Frisco has seen an increase in bear activity in the past two weeks, and there have been numerous sightings of a bear with a cub near Frisco Main Street. Frequent instances of unsecured trash receptacles, which bears have obviously accessed, have also been observed in Frisco.
“The Town of Frisco Police Department is hoping to work together with residents and businesses so bears can stay alive, happy, and healthy. The last thing we want is a habitual bear problem that ultimately endangers the lives of our wildlife,” Calie Rushton, Frisco Police Department Community Service Officer.
Trash Cans Out in the Morning and Put Away in the Evening & A Few More Tips to Protect Our Bruins
- Frisco town code states that garbage receptacles must be used for trash and should have lids which keep out animals.
- Also, the code states that garbage receptacles should only be placed at the curb on the day of pickup, and should be removed from the curb no later than 10:00pm on the same day as garbage pickup.
- Failing to follow the code may not only result in a ticket, but could also result in a bear being euthanized if it is habituated to human food sources.
- The Town recommends that garbage receptacles be kept indoors whenever possible, but if they cannot then lids need to be secured properly.
- Also, the Town reminds residents to close garage doors, lock house doors and cars, and take down bird feeders.
Bear Aware Information from Colorado Parks and Wildlife
Colorado Parks and Wildlife (CPW) received 3,644 bear reports from April 1 through August 31, 2020, down slightly from the 3,855 over the same timeframe the previous year. However, that number is expected to grow rapidly as bears are now in hyperphagia, the period when bruins are preparing for hibernation and spend up to 20 hours a day on the hunt for 20,000 or more daily calories.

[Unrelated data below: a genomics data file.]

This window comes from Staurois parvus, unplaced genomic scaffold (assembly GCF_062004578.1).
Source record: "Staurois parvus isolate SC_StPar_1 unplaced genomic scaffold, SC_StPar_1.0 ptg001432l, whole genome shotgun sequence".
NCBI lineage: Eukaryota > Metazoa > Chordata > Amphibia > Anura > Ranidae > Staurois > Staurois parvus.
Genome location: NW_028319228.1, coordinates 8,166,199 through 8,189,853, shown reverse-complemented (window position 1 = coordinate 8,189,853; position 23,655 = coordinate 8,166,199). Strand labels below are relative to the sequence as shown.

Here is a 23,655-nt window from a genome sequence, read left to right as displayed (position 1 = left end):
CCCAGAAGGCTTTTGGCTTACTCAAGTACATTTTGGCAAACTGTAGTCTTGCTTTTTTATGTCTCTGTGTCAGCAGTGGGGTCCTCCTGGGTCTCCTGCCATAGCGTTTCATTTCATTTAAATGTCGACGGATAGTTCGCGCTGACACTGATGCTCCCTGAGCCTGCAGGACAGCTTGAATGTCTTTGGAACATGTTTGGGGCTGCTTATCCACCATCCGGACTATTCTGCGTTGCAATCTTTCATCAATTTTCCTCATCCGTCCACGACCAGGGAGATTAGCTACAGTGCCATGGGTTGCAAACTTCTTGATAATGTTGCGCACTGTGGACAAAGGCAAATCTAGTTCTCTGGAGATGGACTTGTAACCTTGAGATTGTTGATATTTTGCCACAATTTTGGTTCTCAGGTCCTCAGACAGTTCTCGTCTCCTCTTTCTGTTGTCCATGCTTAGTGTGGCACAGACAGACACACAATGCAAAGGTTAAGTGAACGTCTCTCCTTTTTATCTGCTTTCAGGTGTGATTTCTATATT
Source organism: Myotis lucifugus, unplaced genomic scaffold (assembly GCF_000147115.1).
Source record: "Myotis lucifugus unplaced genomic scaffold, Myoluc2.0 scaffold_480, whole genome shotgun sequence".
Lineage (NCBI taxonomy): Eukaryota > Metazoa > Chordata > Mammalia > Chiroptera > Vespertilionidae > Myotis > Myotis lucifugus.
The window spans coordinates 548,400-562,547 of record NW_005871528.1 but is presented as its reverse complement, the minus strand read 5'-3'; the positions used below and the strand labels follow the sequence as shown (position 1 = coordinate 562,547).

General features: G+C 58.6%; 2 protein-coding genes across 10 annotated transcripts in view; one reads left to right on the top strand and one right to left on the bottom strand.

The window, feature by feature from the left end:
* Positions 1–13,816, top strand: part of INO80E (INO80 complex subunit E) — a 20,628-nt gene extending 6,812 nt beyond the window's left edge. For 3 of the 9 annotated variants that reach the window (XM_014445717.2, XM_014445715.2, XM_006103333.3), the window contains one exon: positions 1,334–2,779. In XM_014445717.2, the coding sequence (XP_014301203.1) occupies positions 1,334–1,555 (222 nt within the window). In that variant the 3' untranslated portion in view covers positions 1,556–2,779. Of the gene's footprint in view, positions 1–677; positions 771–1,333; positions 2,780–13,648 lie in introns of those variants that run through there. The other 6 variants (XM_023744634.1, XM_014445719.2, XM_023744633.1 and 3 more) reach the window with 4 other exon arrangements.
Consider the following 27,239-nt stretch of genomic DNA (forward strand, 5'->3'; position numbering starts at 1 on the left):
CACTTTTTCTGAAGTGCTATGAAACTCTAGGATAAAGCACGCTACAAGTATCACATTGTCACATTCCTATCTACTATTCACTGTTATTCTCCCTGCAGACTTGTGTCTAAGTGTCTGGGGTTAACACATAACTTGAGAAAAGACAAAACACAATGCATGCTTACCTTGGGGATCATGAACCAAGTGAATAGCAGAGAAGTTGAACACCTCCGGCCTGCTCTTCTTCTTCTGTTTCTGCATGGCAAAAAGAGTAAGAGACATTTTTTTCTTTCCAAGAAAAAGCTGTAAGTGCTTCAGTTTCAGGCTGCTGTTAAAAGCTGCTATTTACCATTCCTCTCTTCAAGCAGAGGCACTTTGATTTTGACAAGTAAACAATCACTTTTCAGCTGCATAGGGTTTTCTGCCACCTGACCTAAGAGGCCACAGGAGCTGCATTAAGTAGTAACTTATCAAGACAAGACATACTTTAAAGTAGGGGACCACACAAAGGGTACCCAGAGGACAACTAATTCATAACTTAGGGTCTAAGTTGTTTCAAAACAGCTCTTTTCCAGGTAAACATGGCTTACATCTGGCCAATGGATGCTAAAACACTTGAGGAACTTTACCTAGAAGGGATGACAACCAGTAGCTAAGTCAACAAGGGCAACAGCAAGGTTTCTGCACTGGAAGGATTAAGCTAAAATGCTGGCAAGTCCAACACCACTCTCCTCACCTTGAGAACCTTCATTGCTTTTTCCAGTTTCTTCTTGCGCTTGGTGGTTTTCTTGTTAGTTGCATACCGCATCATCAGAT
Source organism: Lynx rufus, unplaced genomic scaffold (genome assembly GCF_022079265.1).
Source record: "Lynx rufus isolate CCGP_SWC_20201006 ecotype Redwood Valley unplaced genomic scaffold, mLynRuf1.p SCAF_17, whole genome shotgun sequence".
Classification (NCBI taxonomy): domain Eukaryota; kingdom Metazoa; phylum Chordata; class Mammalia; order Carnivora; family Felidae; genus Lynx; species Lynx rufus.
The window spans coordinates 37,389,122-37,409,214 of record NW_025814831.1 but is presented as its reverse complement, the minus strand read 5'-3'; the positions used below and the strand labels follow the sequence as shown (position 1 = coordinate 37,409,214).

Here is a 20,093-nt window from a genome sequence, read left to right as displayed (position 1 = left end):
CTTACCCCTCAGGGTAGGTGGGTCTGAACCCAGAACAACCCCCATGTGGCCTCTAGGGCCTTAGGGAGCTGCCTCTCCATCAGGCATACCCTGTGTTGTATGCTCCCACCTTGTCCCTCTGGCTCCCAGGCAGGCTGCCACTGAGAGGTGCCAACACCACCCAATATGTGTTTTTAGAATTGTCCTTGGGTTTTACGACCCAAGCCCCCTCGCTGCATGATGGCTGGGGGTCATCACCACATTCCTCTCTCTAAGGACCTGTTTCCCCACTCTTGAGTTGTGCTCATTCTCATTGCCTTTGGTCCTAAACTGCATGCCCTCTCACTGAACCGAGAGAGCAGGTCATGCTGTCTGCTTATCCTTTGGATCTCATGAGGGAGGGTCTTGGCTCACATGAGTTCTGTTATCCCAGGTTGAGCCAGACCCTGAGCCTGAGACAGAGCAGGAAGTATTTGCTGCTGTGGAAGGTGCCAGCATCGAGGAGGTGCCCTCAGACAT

Most of the reports involve bears trying to access human food sources, and as we enter this fall period of hyper bruin activity, CPW is calling on residents to remove attractants to reduce conflicts and keep you and the bears safe.
“As fall approaches, people can think of bears as basically a four-legged walking stomach,” said District Wildlife Manager (DWM) Joe Nicholson out of the Evergreen district. “They are biologically driven to pack on calories in preparation for winter and they spend increasing time looking for the most efficient way to do so. Residents must realize it is their responsibility to secure their trash, remove other food attractants such as bird feeders, and protect backyard livestock with appropriate electric fencing to avoid conflicts that arise from attracting bears to homes.”
“It has been an active year in Middle Park and we’re really seeing big trash problems in some communities. We’ve put down several bears that learned to break into homes in the search for food and we’ve relocated other bears that were being taught to get into trash by lazy human actions. With fall arriving, bears are getting more active and it’s even more important that people live responsibly in the mountains.” – Jeromy Huntington, Area 9 Wildlife Manager. Area 9 includes Summit County.
CPW promotes Bear Aware principles all year long, aiming to minimize interactions that put both humans and bears at risk. Being “Bear Aware” includes easy-to-execute behaviors such as securing trash cans and dumpsters, removing bird feeders, closing garages, cleaning and locking your car and house doors and calling CPW when bears become a nuisance.
Drought conditions and other factors that may influence the availability of natural food crops for bears varies across the state, as does the behavior of people when it relates to human-bear interactions. Those all play a role in the bear activity that we see annually.
Who to Call
If you observe trash cans out the night before pick up or left out or experience a non-emergency incident with a bear, please call non-emergency dispatch at 970-668-8600. Let’s work together to keep everyone, including bears, safe.